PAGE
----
What to Know
- A divided Pennsylvania Supreme Court upheld a lower court decision on certifying the results of the "Marsy's Law" voter referendum.
- There is a legal challenge against the victims' rights constitutional amendment.
- The 4-3 majority's brief order said it does not stop anyone from voting on the Marsy's Law ballot measure.
Pennsylvania's highest court ruled on the eve of balloting Monday that state elections officials will not count or certify the results of a voter referendum on a victims' rights constitutional amendment.
The divided Supreme Court upheld a lower court decision and directed the Department of State not to tabulate or certify the votes that will be cast Tuesday in Pennsylvania's 67 counties for and against the proposal.
The 4-3 majority's brief order said it does not stop anyone from voting on the ballot measure.
In a dissent joined by two others, Chief Justice Thomas Saylor said he was concerned about "significant potential to foster uncertainty" that the court's action may generate among state voters.
"I also believe that the requirement for a challenger to prove a likelihood of success on the merits should be elevated in the context of an attack on presumptively valid actions by the Legislature," Saylor said.
The ballot question's fate had been in limbo since last week, when Commonwealth Court Judge Ellen Ceisler issued an injunction that was requested by the state League of Women Voters and a voter, the plaintiffs who sued to challenge the proposal.
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Ceisler ruled her prohibition on tallying and certifying the votes should remain in place until the underlying lawsuit against the so-called "Marsy's Law" amendment is resolved, including any appeals.
The Associated Press will tabulate the vote for this referendum but will not declare a winner. The Department of State said earlier Monday that its website with election returns is expected to show statewide totals on Tuesday night, although they would be unofficial.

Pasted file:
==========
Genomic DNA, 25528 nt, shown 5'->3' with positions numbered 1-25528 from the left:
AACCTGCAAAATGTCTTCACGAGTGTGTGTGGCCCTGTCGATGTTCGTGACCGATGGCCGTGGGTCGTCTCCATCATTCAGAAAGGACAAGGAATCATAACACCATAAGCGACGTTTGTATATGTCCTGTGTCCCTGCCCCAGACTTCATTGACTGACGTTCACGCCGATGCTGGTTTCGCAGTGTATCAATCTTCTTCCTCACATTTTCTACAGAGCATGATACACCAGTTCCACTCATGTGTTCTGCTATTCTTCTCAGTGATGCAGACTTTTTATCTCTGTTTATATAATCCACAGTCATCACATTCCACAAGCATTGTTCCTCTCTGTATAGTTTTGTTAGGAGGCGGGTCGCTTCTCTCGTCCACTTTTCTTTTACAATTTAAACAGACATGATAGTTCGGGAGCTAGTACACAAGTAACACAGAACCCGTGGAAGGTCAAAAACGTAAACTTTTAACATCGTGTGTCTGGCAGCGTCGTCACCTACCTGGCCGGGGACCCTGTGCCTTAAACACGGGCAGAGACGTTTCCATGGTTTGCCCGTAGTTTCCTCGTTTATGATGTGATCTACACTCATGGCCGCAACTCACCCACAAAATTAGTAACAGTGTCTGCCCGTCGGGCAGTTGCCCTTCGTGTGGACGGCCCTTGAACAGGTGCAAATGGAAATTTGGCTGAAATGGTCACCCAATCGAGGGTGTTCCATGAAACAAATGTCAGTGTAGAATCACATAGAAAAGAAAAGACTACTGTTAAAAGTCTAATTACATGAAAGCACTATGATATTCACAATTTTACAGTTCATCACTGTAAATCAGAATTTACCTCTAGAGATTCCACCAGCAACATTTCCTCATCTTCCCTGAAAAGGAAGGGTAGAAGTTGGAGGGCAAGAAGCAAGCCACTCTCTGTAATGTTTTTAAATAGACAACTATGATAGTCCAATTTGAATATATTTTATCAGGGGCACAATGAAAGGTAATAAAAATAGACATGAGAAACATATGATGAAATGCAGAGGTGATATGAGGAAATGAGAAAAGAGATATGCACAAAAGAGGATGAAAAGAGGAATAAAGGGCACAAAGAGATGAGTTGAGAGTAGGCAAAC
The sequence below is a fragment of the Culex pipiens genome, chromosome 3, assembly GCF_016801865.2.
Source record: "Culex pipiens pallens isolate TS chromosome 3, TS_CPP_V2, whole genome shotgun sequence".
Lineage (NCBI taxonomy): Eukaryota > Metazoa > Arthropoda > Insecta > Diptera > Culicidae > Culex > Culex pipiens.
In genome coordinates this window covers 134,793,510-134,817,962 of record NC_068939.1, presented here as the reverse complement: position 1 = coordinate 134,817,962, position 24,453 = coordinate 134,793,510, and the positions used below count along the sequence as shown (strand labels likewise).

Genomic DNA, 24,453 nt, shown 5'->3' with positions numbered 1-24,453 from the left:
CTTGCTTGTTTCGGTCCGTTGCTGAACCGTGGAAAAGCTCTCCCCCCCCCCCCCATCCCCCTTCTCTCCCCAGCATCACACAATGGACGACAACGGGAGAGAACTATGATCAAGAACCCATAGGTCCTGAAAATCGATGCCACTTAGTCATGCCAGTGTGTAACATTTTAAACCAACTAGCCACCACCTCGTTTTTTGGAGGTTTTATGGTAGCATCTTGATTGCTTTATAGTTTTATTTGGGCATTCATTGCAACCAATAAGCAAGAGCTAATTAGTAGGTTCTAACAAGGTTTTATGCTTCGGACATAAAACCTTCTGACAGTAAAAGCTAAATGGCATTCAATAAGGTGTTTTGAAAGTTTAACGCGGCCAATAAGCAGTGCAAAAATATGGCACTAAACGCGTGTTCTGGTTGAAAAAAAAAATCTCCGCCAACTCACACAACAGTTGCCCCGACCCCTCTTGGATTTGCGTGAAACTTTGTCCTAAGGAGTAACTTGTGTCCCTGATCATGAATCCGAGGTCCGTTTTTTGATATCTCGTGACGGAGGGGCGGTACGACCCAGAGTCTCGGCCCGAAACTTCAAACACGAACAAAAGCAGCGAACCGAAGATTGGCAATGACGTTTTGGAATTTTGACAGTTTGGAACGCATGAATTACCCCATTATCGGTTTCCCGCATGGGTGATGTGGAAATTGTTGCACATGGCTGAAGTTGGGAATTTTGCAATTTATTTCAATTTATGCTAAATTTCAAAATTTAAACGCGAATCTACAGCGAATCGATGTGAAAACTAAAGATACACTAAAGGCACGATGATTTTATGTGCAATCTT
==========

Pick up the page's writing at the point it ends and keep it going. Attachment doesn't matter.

The amendment would enshrine into the state constitution rights that include notifications and being allowed to attend and weigh in during plea hearings, sentencings and parole proceedings. It also would ensure a prompt and final conclusion of cases and post-conviction proceedings, as well as a right to full restitution.
Ceisler said that the amendment would have immediate, profound and irreversible consequences for the rights of accused and the criminal justice system. She also said that the ballot question did not fully inform voters of what the proposal will do, and that the amendment improperly combined several elements that should be voted separately.
The practical effect of the amendment, if approved, has been disputed, with the attorney general's office arguing that the Legislature has to pass legislation to implement changes.
"Should the voters even pass this amendment, since the amendment is not self-executing, any legal challenges will be resolved well before the General Assembly can pass legislation implementing it," wrote state lawyers for the defendant, acting Secretary of State Kathy Boockvar, in a brief filed Friday. "That is why this court has universally held that preliminary injunctions are not appropriate in this context."
They warned that the injunction would suppress voter turnout, put the integrity of the election in jeopardy, and sow confusion and uncertainty.
The plaintiffs argued the judge's injunction was appropriate, saying it was crafted to allow the vote to proceed but prevent the result from taking effect.
"The proposed amendment makes reference to implementing legislation, but does not state that no part of the amendment may take effect until that legislation is passed," wrote lawyers for the League of Women Voters and Lorraine Haw, a voter.
They argued there was no evidence that Ceisler's injunction would cause anyone not to vote or result in any other type of harm.